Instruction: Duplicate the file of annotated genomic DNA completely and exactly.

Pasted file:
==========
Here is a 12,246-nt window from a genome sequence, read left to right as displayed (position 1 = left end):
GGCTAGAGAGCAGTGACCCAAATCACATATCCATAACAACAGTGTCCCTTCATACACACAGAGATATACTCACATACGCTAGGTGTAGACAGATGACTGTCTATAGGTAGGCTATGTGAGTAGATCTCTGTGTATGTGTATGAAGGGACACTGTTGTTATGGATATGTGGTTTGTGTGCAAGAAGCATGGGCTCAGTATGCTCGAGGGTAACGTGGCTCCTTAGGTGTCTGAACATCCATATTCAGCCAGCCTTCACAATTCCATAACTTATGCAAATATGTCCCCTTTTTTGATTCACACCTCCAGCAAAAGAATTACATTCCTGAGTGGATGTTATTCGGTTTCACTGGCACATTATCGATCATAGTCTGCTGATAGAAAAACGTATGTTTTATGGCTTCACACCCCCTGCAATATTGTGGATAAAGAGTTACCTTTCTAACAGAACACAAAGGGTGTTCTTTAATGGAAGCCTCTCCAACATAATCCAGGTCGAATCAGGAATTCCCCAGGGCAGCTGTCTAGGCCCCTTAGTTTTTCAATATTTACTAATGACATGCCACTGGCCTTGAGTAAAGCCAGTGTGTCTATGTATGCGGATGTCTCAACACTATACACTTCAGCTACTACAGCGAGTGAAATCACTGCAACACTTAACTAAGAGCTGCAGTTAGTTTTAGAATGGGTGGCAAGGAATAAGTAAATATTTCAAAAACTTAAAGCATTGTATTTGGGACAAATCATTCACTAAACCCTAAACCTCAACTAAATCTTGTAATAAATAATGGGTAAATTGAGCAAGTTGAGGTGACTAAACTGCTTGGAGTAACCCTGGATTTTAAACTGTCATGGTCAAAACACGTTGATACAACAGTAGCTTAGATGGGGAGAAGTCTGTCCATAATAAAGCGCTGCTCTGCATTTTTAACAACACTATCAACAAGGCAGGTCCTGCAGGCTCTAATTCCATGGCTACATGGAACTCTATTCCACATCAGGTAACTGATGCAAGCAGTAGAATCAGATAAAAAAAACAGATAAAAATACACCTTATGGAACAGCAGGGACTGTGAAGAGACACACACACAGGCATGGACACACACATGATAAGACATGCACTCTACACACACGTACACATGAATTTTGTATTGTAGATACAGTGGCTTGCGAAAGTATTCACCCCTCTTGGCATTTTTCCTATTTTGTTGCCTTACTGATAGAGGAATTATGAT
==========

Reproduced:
Here is a 12,246-nt window from a genome sequence, read left to right as displayed (position 1 = left end):
GGCTAGAGAGCAGTGACCCAAATCACATATCCATAACAACAGTGTCCCTTCATACACACAGAGATATACTCACATACGCTAGGTGTAGACAGATGACTGTCTATAGGTAGGCTATGTGAGTAGATCTCTGTGTATGTGTATGAAGGGACACTGTTGTTATGGATATGTGGTTTGTGTGCAAGAAGCATGGGCTCAGTATGCTCGAGGGTAACGTGGCTCCTTAGGTGTCTGAACATCCATATTCAGCCAGCCTTCACAATTCCATAACTTATGCAAATATGTCCCCTTTTTTGATTCACACCTCCAGCAAAAGAATTACATTCCTGAGTGGATGTTATTCGGTTTCACTGGCACATTATCGATCATAGTCTGCTGATAGAAAAACGTATGTTTTATGGCTTCACACCCCCTGCAATATTGTGGATAAAGAGTTACCTTTCTAACAGAACACAAAGGGTGTTCTTTAATGGAAGCCTCTCCAACATAATCCAGGTCGAATCAGGAATTCCCCAGGGCAGCTGTCTAGGCCCCTTAGTTTTTCAATATTTACTAATGACATGCCACTGGCCTTGAGTAAAGCCAGTGTGTCTATGTATGCGGATGTCTCAACACTATACACTTCAGCTACTACAGCGAGTGAAATCACTGCAACACTTAACTAAGAGCTGCAGTTAGTTTTAGAATGGGTGGCAAGGAATAAGTAAATATTTCAAAAACTTAAAGCATTGTATTTGGGACAAATCATTCACTAAACCCTAAACCTCAACTAAATCTTGTAATAAATAATGGGTAAATTGAGCAAGTTGAGGTGACTAAACTGCTTGGAGTAACCCTGGATTTTAAACTGTCATGGTCAAAACACGTTGATACAACAGTAGCTTAGATGGGGAGAAGTCTGTCCATAATAAAGCGCTGCTCTGCATTTTTAACAACACTATCAACAAGGCAGGTCCTGCAGGCTCTAATTCCATGGCTACATGGAACTCTATTCCACATCAGGTAACTGATGCAAGCAGTAGAATCAGATAAAAAAAACAGATAAAAATACACCTTATGGAACAGCAGGGACTGTGAAGAGACACACACACAGGCATGGACACACACATGATAAGACATGCACTCTACACACACGTACACATGAATTTTGTATTGTAGATACAGTGGCTTGCGAAAGTATTCACCCCTCTTGGCATTTTTCCTATTTTGTTGCCTTACTGATAGAGGAATTATGAT